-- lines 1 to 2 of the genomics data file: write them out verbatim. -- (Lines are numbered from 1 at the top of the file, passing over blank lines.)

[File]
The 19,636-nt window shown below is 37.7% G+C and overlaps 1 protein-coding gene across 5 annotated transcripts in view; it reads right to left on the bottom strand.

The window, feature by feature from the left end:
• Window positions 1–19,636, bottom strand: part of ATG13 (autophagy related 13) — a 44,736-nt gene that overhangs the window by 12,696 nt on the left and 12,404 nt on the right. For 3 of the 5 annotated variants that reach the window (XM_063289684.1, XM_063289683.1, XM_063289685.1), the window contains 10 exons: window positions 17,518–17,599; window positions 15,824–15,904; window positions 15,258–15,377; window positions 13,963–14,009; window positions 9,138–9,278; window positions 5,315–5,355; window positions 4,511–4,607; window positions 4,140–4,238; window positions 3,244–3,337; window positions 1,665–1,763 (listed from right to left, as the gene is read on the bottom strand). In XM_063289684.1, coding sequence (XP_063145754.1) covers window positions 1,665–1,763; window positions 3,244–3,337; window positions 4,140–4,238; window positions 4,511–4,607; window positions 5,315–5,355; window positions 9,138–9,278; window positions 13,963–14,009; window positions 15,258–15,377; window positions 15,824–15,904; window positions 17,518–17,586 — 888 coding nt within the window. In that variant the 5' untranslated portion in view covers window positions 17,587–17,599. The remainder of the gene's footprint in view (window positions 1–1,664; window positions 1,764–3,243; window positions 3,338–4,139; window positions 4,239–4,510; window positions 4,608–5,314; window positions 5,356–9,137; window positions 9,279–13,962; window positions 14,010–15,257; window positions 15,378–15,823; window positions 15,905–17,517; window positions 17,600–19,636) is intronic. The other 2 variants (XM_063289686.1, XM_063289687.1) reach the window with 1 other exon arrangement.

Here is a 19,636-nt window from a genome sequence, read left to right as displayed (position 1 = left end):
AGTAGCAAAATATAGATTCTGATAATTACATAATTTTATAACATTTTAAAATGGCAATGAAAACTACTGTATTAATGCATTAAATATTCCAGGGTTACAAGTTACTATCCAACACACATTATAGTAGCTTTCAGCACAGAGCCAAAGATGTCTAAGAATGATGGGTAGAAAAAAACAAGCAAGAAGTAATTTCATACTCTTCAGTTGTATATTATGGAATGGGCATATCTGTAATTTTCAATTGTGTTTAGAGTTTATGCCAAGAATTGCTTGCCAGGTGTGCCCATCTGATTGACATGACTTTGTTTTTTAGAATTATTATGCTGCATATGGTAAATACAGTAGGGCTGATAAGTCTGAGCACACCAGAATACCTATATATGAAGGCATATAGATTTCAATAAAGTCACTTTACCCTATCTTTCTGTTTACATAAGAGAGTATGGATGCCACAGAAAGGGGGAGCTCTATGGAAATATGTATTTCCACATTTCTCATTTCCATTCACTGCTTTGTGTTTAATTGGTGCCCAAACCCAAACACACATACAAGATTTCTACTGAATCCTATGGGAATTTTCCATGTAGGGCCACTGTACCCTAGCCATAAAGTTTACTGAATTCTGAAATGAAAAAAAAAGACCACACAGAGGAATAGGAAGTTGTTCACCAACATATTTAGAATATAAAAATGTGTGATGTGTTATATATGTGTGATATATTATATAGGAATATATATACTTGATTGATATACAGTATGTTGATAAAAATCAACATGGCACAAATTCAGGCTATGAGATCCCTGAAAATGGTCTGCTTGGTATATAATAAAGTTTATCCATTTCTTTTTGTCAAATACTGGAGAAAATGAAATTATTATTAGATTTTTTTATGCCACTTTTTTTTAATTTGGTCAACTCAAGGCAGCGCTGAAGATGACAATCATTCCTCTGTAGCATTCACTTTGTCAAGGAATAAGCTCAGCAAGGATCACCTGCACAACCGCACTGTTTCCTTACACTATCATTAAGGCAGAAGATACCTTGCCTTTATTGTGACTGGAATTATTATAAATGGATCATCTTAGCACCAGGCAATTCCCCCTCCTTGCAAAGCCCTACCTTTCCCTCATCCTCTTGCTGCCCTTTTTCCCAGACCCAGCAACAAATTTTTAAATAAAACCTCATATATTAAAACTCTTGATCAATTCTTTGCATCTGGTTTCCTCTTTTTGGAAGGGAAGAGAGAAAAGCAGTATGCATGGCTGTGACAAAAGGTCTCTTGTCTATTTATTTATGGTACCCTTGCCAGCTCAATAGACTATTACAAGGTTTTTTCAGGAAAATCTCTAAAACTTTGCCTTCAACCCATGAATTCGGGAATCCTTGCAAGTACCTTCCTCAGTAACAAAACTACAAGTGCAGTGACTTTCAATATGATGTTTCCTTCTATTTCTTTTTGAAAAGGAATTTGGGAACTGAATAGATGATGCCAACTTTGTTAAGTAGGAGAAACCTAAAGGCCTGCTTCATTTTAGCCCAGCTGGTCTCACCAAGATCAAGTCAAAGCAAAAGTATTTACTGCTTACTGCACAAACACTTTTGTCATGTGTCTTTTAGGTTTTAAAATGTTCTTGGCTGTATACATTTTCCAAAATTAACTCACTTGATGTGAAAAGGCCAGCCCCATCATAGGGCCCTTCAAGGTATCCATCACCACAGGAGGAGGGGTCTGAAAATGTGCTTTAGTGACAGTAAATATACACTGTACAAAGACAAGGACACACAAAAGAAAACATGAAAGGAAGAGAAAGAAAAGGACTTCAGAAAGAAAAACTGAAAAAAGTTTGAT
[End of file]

The 19,636-nt window shown below is 37.7% G+C and overlaps 1 protein-coding gene across 5 annotated transcripts in view; it reads right to left on the bottom strand.

The window, feature by feature from the left end: